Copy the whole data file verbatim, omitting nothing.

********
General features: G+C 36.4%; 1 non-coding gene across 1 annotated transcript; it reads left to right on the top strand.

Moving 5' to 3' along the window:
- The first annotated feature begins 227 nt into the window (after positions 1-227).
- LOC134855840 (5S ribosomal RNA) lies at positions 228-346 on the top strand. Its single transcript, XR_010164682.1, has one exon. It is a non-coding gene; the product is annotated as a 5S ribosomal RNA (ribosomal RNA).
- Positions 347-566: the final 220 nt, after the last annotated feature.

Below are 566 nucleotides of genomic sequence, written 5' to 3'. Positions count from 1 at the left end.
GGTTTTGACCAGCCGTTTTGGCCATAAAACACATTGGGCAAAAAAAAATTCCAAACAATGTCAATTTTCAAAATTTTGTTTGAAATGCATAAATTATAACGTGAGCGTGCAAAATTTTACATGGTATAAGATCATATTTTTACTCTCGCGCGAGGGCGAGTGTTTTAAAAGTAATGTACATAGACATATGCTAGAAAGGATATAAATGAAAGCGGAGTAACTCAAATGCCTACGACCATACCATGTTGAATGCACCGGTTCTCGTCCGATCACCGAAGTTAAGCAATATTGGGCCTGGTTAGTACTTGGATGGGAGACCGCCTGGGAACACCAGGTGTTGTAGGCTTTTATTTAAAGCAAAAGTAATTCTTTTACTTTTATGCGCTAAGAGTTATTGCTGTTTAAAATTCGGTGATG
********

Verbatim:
General features: G+C 36.4%; 1 non-coding gene across 1 annotated transcript; it reads left to right on the top strand.

Moving 5' to 3' along the window:
- The first annotated feature begins 227 nt into the window (after positions 1-227).
- LOC134855840 (5S ribosomal RNA) lies at positions 228-346 on the top strand. Its single transcript, XR_010164682.1, has one exon. It is a non-coding gene; the product is annotated as a 5S ribosomal RNA (ribosomal RNA).
- Positions 347-566: the final 220 nt, after the last annotated feature.

Below are 566 nucleotides of genomic sequence, written 5' to 3'. Positions count from 1 at the left end.
GGTTTTGACCAGCCGTTTTGGCCATAAAACACATTGGGCAAAAAAAAATTCCAAACAATGTCAATTTTCAAAATTTTGTTTGAAATGCATAAATTATAACGTGAGCGTGCAAAATTTTACATGGTATAAGATCATATTTTTACTCTCGCGCGAGGGCGAGTGTTTTAAAAGTAATGTACATAGACATATGCTAGAAAGGATATAAATGAAAGCGGAGTAACTCAAATGCCTACGACCATACCATGTTGAATGCACCGGTTCTCGTCCGATCACCGAAGTTAAGCAATATTGGGCCTGGTTAGTACTTGGATGGGAGACCGCCTGGGAACACCAGGTGTTGTAGGCTTTTATTTAAAGCAAAAGTAATTCTTTTACTTTTATGCGCTAAGAGTTATTGCTGTTTAAAATTCGGTGATG